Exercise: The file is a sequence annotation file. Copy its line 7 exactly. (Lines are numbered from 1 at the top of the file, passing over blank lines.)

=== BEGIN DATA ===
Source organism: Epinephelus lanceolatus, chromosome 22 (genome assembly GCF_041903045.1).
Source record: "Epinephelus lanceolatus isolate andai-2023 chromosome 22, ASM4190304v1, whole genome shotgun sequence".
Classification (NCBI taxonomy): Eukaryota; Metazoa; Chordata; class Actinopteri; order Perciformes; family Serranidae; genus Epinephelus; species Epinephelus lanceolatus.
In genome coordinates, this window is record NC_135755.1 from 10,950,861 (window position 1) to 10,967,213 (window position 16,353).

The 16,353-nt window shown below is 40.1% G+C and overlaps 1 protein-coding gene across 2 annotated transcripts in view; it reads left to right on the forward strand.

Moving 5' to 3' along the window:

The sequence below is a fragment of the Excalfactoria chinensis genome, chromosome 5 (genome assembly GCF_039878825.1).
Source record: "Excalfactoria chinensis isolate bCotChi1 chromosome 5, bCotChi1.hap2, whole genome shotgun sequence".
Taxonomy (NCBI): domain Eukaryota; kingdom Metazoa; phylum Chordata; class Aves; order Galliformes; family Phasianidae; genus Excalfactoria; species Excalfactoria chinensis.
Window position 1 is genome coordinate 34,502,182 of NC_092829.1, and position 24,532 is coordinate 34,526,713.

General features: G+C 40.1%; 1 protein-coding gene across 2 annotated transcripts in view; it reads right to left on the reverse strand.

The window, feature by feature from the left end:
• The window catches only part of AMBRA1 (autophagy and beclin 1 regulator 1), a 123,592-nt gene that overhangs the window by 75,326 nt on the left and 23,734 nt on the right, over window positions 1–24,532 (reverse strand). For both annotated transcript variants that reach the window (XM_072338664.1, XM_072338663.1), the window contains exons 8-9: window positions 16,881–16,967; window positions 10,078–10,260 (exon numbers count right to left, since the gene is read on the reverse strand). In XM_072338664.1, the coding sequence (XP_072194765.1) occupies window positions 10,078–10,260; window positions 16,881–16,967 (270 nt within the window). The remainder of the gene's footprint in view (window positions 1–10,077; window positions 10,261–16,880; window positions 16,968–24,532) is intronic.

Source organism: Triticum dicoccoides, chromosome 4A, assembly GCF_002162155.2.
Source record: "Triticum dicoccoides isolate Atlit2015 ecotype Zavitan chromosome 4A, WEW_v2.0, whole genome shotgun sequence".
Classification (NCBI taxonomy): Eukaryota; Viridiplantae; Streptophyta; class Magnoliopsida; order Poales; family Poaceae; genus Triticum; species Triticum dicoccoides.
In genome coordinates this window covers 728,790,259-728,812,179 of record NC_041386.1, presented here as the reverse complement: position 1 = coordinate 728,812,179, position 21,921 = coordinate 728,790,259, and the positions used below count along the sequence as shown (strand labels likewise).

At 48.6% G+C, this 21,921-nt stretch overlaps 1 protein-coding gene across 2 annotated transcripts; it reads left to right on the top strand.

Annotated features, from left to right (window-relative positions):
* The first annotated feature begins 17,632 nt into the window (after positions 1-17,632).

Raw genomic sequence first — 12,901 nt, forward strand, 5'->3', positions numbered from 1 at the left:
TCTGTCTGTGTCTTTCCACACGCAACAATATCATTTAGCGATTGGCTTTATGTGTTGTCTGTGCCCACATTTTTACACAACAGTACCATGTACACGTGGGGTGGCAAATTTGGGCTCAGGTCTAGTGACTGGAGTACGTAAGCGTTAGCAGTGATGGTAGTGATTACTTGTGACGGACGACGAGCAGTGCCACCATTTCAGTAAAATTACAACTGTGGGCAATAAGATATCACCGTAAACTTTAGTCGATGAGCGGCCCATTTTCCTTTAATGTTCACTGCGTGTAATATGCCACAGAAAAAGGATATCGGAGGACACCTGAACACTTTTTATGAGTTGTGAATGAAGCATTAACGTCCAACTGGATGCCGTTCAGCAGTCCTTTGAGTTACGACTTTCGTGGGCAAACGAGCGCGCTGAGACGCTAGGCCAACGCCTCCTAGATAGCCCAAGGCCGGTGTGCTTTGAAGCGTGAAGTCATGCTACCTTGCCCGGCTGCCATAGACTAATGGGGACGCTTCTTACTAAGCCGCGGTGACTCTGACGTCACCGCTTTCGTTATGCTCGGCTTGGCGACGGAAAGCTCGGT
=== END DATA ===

The sequence below is a fragment of the Excalfactoria chinensis genome, chromosome 5 (genome assembly GCF_039878825.1).